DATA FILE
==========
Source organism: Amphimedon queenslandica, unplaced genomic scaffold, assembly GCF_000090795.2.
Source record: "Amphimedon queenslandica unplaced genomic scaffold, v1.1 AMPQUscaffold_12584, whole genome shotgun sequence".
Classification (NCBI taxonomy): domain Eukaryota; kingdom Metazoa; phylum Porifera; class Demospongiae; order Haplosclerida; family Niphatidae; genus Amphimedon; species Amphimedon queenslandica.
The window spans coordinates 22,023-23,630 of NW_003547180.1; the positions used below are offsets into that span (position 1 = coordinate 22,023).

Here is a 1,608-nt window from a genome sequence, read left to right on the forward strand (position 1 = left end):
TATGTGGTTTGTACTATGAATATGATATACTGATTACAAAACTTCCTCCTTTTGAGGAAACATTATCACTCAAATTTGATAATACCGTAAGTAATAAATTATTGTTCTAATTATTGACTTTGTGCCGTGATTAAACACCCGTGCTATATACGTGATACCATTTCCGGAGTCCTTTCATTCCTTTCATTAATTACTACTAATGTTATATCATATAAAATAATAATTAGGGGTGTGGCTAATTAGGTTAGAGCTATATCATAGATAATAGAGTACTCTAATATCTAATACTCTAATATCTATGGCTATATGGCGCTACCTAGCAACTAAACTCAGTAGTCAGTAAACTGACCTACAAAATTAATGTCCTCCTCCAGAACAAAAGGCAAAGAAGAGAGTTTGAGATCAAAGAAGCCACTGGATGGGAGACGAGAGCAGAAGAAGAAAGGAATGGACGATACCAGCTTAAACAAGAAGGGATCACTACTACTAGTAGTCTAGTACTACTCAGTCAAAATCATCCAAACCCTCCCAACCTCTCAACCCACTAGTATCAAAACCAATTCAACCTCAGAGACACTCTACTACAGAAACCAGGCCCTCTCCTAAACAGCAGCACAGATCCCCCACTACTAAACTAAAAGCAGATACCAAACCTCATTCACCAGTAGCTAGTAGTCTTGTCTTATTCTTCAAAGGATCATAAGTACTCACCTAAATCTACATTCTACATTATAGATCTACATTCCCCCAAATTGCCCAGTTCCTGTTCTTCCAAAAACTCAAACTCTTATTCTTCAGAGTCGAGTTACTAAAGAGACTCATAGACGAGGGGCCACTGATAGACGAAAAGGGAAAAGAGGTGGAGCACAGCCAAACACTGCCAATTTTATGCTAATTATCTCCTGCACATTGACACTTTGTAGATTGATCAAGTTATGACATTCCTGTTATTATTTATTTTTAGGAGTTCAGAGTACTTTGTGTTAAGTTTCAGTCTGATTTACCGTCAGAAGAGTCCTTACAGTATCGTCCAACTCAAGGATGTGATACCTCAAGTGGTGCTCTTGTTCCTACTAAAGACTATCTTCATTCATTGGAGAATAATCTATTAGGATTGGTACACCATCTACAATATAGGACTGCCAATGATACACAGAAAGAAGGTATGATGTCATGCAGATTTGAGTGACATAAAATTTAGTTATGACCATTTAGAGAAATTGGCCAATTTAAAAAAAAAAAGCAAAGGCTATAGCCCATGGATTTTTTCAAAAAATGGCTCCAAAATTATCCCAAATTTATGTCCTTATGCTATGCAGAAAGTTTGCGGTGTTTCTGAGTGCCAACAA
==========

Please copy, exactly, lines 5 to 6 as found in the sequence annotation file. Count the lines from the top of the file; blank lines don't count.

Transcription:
Here is a 1,608-nt window from a genome sequence, read left to right on the forward strand (position 1 = left end):
TATGTGGTTTGTACTATGAATATGATATACTGATTACAAAACTTCCTCCTTTTGAGGAAACATTATCACTCAAATTTGATAATACCGTAAGTAATAAATTATTGTTCTAATTATTGACTTTGTGCCGTGATTAAACACCCGTGCTATATACGTGATACCATTTCCGGAGTCCTTTCATTCCTTTCATTAATTACTACTAATGTTATATCATATAAAATAATAATTAGGGGTGTGGCTAATTAGGTTAGAGCTATATCATAGATAATAGAGTACTCTAATATCTAATACTCTAATATCTATGGCTATATGGCGCTACCTAGCAACTAAACTCAGTAGTCAGTAAACTGACCTACAAAATTAATGTCCTCCTCCAGAACAAAAGGCAAAGAAGAGAGTTTGAGATCAAAGAAGCCACTGGATGGGAGACGAGAGCAGAAGAAGAAAGGAATGGACGATACCAGCTTAAACAAGAAGGGATCACTACTACTAGTAGTCTAGTACTACTCAGTCAAAATCATCCAAACCCTCCCAACCTCTCAACCCACTAGTATCAAAACCAATTCAACCTCAGAGACACTCTACTACAGAAACCAGGCCCTCTCCTAAACAGCAGCACAGATCCCCCACTACTAAACTAAAAGCAGATACCAAACCTCATTCACCAGTAGCTAGTAGTCTTGTCTTATTCTTCAAAGGATCATAAGTACTCACCTAAATCTACATTCTACATTATAGATCTACATTCCCCCAAATTGCCCAGTTCCTGTTCTTCCAAAAACTCAAACTCTTATTCTTCAGAGTCGAGTTACTAAAGAGACTCATAGACGAGGGGCCACTGATAGACGAAAAGGGAAAAGAGGTGGAGCACAGCCAAACACTGCCAATTTTATGCTAATTATCTCCTGCACATTGACACTTTGTAGATTGATCAAGTTATGACATTCCTGTTATTATTTATTTTTAGGAGTTCAGAGTACTTTGTGTTAAGTTTCAGTCTGATTTACCGTCAGAAGAGTCCTTACAGTATCGTCCAACTCAAGGATGTGATACCTCAAGTGGTGCTCTTGTTCCTACTAAAGACTATCTTCATTCATTGGAGAATAATCTATTAGGATTGGTACACCATCTACAATATAGGACTGCCAATGATACACAGAAAGAAGGTATGATGTCATGCAGATTTGAGTGACATAAAATTTAGTTATGACCATTTAGAGAAATTGGCCAATTTAAAAAAAAAAAGCAAAGGCTATAGCCCATGGATTTTTTCAAAAAATGGCTCCAAAATTATCCCAAATTTATGTCCTTATGCTATGCAGAAAGTTTGCGGTGTTTCTGAGTGCCAACAA